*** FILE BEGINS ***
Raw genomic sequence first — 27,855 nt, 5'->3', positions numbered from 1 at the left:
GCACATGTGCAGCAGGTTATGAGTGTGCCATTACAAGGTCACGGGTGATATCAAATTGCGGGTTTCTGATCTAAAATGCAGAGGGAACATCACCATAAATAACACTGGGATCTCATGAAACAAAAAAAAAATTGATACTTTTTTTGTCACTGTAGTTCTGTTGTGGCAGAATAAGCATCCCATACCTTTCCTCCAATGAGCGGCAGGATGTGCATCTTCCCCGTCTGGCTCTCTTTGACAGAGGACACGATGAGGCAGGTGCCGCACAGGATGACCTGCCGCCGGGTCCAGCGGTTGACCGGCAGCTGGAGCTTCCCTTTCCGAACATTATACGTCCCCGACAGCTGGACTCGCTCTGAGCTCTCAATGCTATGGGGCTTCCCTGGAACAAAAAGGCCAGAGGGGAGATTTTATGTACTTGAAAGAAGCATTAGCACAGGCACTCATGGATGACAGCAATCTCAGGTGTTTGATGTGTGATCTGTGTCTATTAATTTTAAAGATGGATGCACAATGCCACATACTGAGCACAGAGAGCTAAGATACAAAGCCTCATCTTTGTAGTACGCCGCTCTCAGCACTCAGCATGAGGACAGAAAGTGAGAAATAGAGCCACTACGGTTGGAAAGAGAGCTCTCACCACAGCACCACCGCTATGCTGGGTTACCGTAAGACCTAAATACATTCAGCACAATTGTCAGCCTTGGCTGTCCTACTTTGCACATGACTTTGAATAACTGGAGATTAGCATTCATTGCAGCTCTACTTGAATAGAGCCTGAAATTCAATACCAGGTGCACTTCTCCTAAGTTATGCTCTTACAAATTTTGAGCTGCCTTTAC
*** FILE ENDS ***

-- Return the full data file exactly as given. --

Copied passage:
Raw genomic sequence first — 27,855 nt, 5'->3', positions numbered from 1 at the left:
GCACATGTGCAGCAGGTTATGAGTGTGCCATTACAAGGTCACGGGTGATATCAAATTGCGGGTTTCTGATCTAAAATGCAGAGGGAACATCACCATAAATAACACTGGGATCTCATGAAACAAAAAAAAAATTGATACTTTTTTTGTCACTGTAGTTCTGTTGTGGCAGAATAAGCATCCCATACCTTTCCTCCAATGAGCGGCAGGATGTGCATCTTCCCCGTCTGGCTCTCTTTGACAGAGGACACGATGAGGCAGGTGCCGCACAGGATGACCTGCCGCCGGGTCCAGCGGTTGACCGGCAGCTGGAGCTTCCCTTTCCGAACATTATACGTCCCCGACAGCTGGACTCGCTCTGAGCTCTCAATGCTATGGGGCTTCCCTGGAACAAAAAGGCCAGAGGGGAGATTTTATGTACTTGAAAGAAGCATTAGCACAGGCACTCATGGATGACAGCAATCTCAGGTGTTTGATGTGTGATCTGTGTCTATTAATTTTAAAGATGGATGCACAATGCCACATACTGAGCACAGAGAGCTAAGATACAAAGCCTCATCTTTGTAGTACGCCGCTCTCAGCACTCAGCATGAGGACAGAAAGTGAGAAATAGAGCCACTACGGTTGGAAAGAGAGCTCTCACCACAGCACCACCGCTATGCTGGGTTACCGTAAGACCTAAATACATTCAGCACAATTGTCAGCCTTGGCTGTCCTACTTTGCACATGACTTTGAATAACTGGAGATTAGCATTCATTGCAGCTCTACTTGAATAGAGCCTGAAATTCAATACCAGGTGCACTTCTCCTAAGTTATGCTCTTACAAATTTTGAGCTGCCTTTAC